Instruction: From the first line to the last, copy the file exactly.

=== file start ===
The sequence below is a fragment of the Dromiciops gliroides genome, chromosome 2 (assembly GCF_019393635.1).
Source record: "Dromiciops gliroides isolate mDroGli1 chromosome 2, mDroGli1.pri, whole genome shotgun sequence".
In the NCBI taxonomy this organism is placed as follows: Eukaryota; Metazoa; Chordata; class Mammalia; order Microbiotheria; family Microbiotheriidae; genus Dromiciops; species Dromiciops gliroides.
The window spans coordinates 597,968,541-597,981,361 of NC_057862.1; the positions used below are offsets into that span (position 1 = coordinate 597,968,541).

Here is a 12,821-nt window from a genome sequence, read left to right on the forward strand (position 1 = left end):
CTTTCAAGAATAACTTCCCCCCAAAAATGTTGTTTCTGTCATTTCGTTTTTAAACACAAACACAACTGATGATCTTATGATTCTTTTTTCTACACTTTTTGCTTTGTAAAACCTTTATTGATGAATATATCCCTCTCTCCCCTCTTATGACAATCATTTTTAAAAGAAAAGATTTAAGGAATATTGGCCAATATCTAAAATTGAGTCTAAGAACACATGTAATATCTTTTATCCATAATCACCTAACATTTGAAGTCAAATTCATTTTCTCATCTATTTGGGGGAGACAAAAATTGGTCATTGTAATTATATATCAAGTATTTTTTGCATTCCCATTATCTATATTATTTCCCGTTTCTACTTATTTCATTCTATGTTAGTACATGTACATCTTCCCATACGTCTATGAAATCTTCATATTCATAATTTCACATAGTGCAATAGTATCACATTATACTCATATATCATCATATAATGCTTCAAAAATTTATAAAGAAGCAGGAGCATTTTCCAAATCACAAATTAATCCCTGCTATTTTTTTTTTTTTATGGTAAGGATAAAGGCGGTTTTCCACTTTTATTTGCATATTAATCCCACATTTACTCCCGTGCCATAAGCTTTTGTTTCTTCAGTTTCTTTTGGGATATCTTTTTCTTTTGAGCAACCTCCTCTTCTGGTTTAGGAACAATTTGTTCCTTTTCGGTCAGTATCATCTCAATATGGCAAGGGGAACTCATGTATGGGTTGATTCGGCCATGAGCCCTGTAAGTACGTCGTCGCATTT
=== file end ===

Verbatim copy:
The sequence below is a fragment of the Dromiciops gliroides genome, chromosome 2 (assembly GCF_019393635.1).
Source record: "Dromiciops gliroides isolate mDroGli1 chromosome 2, mDroGli1.pri, whole genome shotgun sequence".
In the NCBI taxonomy this organism is placed as follows: Eukaryota; Metazoa; Chordata; class Mammalia; order Microbiotheria; family Microbiotheriidae; genus Dromiciops; species Dromiciops gliroides.
The window spans coordinates 597,968,541-597,981,361 of NC_057862.1; the positions used below are offsets into that span (position 1 = coordinate 597,968,541).

Here is a 12,821-nt window from a genome sequence, read left to right on the forward strand (position 1 = left end):
CTTTCAAGAATAACTTCCCCCCAAAAATGTTGTTTCTGTCATTTCGTTTTTAAACACAAACACAACTGATGATCTTATGATTCTTTTTTCTACACTTTTTGCTTTGTAAAACCTTTATTGATGAATATATCCCTCTCTCCCCTCTTATGACAATCATTTTTAAAAGAAAAGATTTAAGGAATATTGGCCAATATCTAAAATTGAGTCTAAGAACACATGTAATATCTTTTATCCATAATCACCTAACATTTGAAGTCAAATTCATTTTCTCATCTATTTGGGGGAGACAAAAATTGGTCATTGTAATTATATATCAAGTATTTTTTGCATTCCCATTATCTATATTATTTCCCGTTTCTACTTATTTCATTCTATGTTAGTACATGTACATCTTCCCATACGTCTATGAAATCTTCATATTCATAATTTCACATAGTGCAATAGTATCACATTATACTCATATATCATCATATAATGCTTCAAAAATTTATAAAGAAGCAGGAGCATTTTCCAAATCACAAATTAATCCCTGCTATTTTTTTTTTTTTATGGTAAGGATAAAGGCGGTTTTCCACTTTTATTTGCATATTAATCCCACATTTACTCCCGTGCCATAAGCTTTTGTTTCTTCAGTTTCTTTTGGGATATCTTTTTCTTTTGAGCAACCTCCTCTTCTGGTTTAGGAACAATTTGTTCCTTTTCGGTCAGTATCATCTCAATATGGCAAGGGGAACTCATGTATGGGTTGATTCGGCCATGAGCCCTGTAAGTACGTCGTCGCATTT